The challenges section will resonate with many marketers, identifying points that will continue to test brands of all types, specifically: producing the kind of content that engages prospects and customers, producing enough content, and budgeting to produce content, which is difficult enough without considering those organisations that have little or no experience of the resource required to produce high quality and engaging content in a consistent way.
Of the tactics, it was a bit of a shock to see blogs coming out highest in terms of perceived effectiveness compared to 2010. The general trend has been away from blogs, but perhaps this is a reflection of quality beginning to tell over quantity, as those that have actually put the effort into B2B blogs are now seeing the return over the â€˜me too’ blogs that see very little in either response or effort.
Measurement is always a prickly subject, and it was no surprise to see web traffic ranking as the most popular, although sales lead quality is beginning to show a little more relevance for those B2B businesses putting the time in to identify metrics and better understand opportunities and outcomes.
December 1st, 2011
Content curation as an online concept has matured quickly since Brian Solis laid out terms in his book Curation Nation in April this year.
I found the book a puzzle but it helped me form new ideas around content curation online. I went back to basics and developed a working model of how to store, link and add value to online information.
This is work in progress and centres currently on:
Â· Understanding the specific values of all content forms
Â· Finding the appropriate format: text, video, animation, audio, image
Â· Assessing what is timely, useful and relevant; and what is background
Â· Knowing how to label and store information so that it is findable and visible
Â· Continually rethinking the details
Â· Understanding the current limits and possibilities of curation automation.
The work of DNA researchers, touched on in a Radio 4 programme today, helped to further crystallise these thoughts. Research teams are working on a rapid form of DNA identification (DNA barcoding) and the system is designed to provide rapid, accurate, and automatable species identifications by using short, standardised gene regions as internal species tags.
Wikipedia says that DNA barcoding â€œis a taxonomic method that uses a short genetic marker in an organism’s DNA to identify it as belonging to a particular species. It differs from molecular phylogeny in that the main goal is not to determine classification but to identify an unknown sample in terms of a known classification. Although barcodes are sometimes used in an effort to identify unknown species or assess whether species should be combined or separated, the utility of DNA barcoding for these purposes is subject to debate.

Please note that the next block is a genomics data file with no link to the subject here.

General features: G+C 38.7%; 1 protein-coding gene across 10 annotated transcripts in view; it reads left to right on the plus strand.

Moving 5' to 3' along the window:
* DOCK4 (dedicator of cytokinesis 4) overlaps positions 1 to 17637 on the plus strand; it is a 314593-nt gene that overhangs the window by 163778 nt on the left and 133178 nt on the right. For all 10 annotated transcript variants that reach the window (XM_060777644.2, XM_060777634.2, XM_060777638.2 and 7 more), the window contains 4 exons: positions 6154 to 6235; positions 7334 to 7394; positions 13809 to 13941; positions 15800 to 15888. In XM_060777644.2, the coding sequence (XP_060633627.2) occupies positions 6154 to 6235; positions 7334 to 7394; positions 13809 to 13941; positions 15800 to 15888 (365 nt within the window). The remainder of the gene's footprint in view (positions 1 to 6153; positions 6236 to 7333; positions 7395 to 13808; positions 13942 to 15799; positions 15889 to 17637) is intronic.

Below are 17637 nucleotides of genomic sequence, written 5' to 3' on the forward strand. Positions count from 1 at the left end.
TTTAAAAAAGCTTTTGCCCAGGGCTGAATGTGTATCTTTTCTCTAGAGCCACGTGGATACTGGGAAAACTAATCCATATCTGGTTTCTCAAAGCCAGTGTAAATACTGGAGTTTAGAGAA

â€œApplications include, for example, identifying plant leaves even when flowers or fruit are not available, identifying insect larvae (which typically have fewer diagnostic characters than adults), identifying the diet of an animal based on stomach contents or faeces, and identifying products in commerce (for example, herbal supplements or wood).
The current DNA barcoding project aims to curate information on 500,000 species over the next five years. I hope we can find ways to speed this process to include the 8.7 million known (and dropping) species on Earth.
As Paul D. N. Hebert and T. Ryan Gregory write in their Oxford Journals article: â€œDNA barcoding allows a day to be envisioned when every curious mind, from professional biologists to schoolchildren, will have easy access to the names and biological attributes of any species on the planet.
â€œIn addition to assigning specimens to known species, DNA barcoding will accelerate the pace of species discovery by allowing taxonomists to rapidly sort specimens and by highlighting divergent taxa that may represent new species. By augmenting their capabilities in these ways, DNA barcoding offers taxonomists the opportunity to greatly expand, and eventually complete, a global inventory of life’s diversity.â€
A crude taxonomy of internet data has been in process since the advent of Google but it is a half-hidden process. Given the lack of truly open explanation about how online data is sorted, we do need to work on content curation theory and practise informed by the DNA research ideas while half-understanding and deploying practices informed by the â€˜secret saucesâ€™ held by the search engines.
While we work towards this, the debate around online content curation continues to be engaging and useful. The internet is much more than a marketing tool but the commercial imperative should help to drive forward our ideas towards a coherent Online Content Curation Theory.